Shipman P (2013) Why is childbirth so painful? Am Sci 101(6):426CrossRefGoogle Scholar
  14. 14.
    Dunsworth HM, Warrener AG, Deacon T, Ellison PT, Pontzer H (2012) Metabolic hypothesis for human altriciality. Proc Natl Acad Sci 109(38):15212–15216. doi: 10.1073/pnas.1205282109 CrossRefPubMedPubMedCentralGoogle Scholar
  15. 15.
    Rak Y (1991) Lucy’s pelvic anatomy: its role in bipedal gait. J Hum Evol 20(4):283–290. doi: 10.1016/0047-2484(91)90011-J CrossRefGoogle Scholar
  16. 16.
    Wall-Scheffler CM (2012) Energetics, locomotion, and female reproduction: implications for human evolution. Ann Rev Anthropol 41(1):71–85. doi: 10.1146/annurev-anthro-092611-145739 CrossRefGoogle Scholar
  17. 17.
    Kurki HK (2011) Pelvic dimorphism in relation to body size and body size dimorphism in humans. J Hum Evol 61(6):631–643. doi: 10.1016/j.jhevol.2011.07.006 CrossRefPubMedGoogle Scholar
  18. 18.
    Kurki HK (2007) Protection of obstetric dimensions in a small-bodied human sample. Am J Phys Anthropol 133(4):1152–1165. doi: 10.1002/ajpa.20636 CrossRefPubMedGoogle Scholar
  19. 19.
    Ruff CB (1991) Climate and body shape in hominid evolution. J Hum Evol 21(2):81–105CrossRefGoogle Scholar
  20. 20.
    Weaver TD (2009) The meaning of Neandertal skeletal morphology. Proc Natl Acad Sci 106(38):16028–16033. doi: 10.1073/pnas.0903864106 CrossRefPubMedPubMedCentralGoogle Scholar
  21. 21.
    Betti L, von Cramon-Taubadel N, Manica A, Lycett SJ (2013) Global geometric morphometric analyses of the human pelvis reveal substantial neutral population history effects, even across sexes. PLoS One 8(2):e55909CrossRefPubMedPubMedCentralGoogle Scholar
  22. 22.
    Brown EA, Ruvolo M, Sabeti PC (2013) Many ways to die, one way to arrive: how selection acts through pregnancy. Trends Genet 29(10):585–592. doi: 10.1016/j.tig.2013.03.001 CrossRefPubMedGoogle Scholar
  23. 23.
    Schultz AH (1949) Sex differences in the pelves of primates. Am J Phys Anthropol 7(3):401–424. doi: 10.1002/ajpa.1330070307 CrossRefPubMedGoogle Scholar
  24. 24.
    Crelin ES (1969) Interpubic ligament: elasticity in pregnant free-tailed bat. Science 164(3875):81–82. doi: 10.1126/science.164.3875.81 CrossRefPubMedGoogle Scholar
  25. 25.
    Epstein HT (1973) Possible metabolic constraints on human brain weight at birth. Am J Phys Anthropol 39(1):135–136. doi: 10.1002/ajpa.1330390114 CrossRefPubMedGoogle Scholar
  26. 26.
    Grabowski M (2013) Hominin obstetrics and the evolution of constraints. Evol Biol 40(1):57–75. doi: 10.1007/s11692-012-9174-7 CrossRefGoogle Scholar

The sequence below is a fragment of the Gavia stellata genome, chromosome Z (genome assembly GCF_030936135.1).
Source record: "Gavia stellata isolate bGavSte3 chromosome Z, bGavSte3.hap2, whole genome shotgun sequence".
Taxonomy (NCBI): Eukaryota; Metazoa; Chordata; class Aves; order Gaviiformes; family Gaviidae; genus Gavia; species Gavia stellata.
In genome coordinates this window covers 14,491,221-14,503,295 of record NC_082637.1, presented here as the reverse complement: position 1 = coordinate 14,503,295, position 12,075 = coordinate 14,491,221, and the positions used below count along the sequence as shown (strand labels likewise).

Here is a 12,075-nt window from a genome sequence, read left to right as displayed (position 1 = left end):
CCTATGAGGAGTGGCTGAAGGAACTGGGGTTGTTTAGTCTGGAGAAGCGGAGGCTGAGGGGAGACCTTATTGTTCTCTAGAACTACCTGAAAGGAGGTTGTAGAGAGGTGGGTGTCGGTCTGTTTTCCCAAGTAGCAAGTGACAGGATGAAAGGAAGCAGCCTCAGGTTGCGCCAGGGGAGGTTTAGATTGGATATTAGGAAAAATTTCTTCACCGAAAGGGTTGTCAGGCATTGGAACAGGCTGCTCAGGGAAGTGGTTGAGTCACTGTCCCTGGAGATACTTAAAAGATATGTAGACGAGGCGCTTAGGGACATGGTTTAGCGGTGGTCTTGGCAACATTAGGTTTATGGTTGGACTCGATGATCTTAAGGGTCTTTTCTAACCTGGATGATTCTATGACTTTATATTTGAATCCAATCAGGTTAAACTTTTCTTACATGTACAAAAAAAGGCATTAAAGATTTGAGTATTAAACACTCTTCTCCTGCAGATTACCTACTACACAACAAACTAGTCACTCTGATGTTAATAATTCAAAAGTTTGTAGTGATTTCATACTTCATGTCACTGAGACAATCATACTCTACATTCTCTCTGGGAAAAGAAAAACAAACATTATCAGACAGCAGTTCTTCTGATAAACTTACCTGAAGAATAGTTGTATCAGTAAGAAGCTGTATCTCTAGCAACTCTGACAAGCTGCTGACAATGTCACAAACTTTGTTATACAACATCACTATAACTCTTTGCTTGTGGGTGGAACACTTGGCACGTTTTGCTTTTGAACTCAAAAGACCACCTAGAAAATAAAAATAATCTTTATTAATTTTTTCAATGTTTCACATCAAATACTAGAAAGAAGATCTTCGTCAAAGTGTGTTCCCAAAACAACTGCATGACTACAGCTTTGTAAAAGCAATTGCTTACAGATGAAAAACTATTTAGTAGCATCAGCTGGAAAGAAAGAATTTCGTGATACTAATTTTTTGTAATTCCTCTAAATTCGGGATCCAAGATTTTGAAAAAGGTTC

27. 27.
    Kurki HK (2013) Skeletal variability in the pelvis and limb skeleton of humans: does stabilizing selection limit female pelvic variation? Am J Human Biol 25:795. doi: 10.1002/ajhb.22455 CrossRefGoogle Scholar
  28. 28.
    Tague RG (1995) Variation in pelvic size between males and females in nonhuman anthropoids. Am J Phys Anthropol 97(3):213–233. doi: 10.1002/ajpa.1330970302 CrossRefPubMedGoogle Scholar
  29. 29.
    Tague RG (1989) Variation in pelvic size between males and females. Am J Phys Anthropol 80(1):59–71. doi: 10.1002/ajpa.1330800108 CrossRefPubMedGoogle Scholar
  30. 30.
    Khan KS, Wojdyla D, Say L, Gülmezoglu AM, Van Look PFA (2006) WHO analysis of causes of maternal death: a systematic review. The Lancet 367(9516):1066–1074. doi: 10.1016/S0140-6736(06)68397-9 CrossRefGoogle Scholar
  31. 31.
    Kjærgaard H, Dykes AK, Ottesen B, Olsen J (2010) Risk indicators for dystocia in low-risk nulliparous women: a study on lifestyle and anthropometrical factors. J Obstet Gynaecol 30(1):25–29. doi: 10.3109/01443610903276417 CrossRefPubMedGoogle Scholar
  32. 32.
    Benjamin SJ, Daniel AB, Kamath A, Ramkumar V (2012) Anthropometric measurements as predictors of cephalopelvic disproportion. Acta Obstet Gynecol Scand 91(1):122–127. doi: 10.1111/j.1600-0412.2011.01267.x CrossRefPubMedGoogle Scholar
  33. 33.
    Connolly G, McKenna P (2001) Maternal height and external pelvimetry to predict cephalo-pelvic disproportion in nulliparous African women. Br J Obstet Gynaecol 108(3):338. doi: 10.1016/S0306-5456(00)00081-4 Google Scholar
  34. 34.
    Dunger DB, Petry CJ, Ong KK (2007) Genetics of size at birth. Diabetes Care 30(Suppl 2):S150–S155. doi: 10.2337/dc07-s208 CrossRefPubMedGoogle Scholar
  35. 35.
    Wells JCK, Sharp G, Steer PJ, Leon DA (2013) Paternal and maternal influences on differences in birth weight between Europeans and Indians born in the UK. PLoS One 8(5):e61116CrossRefPubMedPubMedCentralGoogle Scholar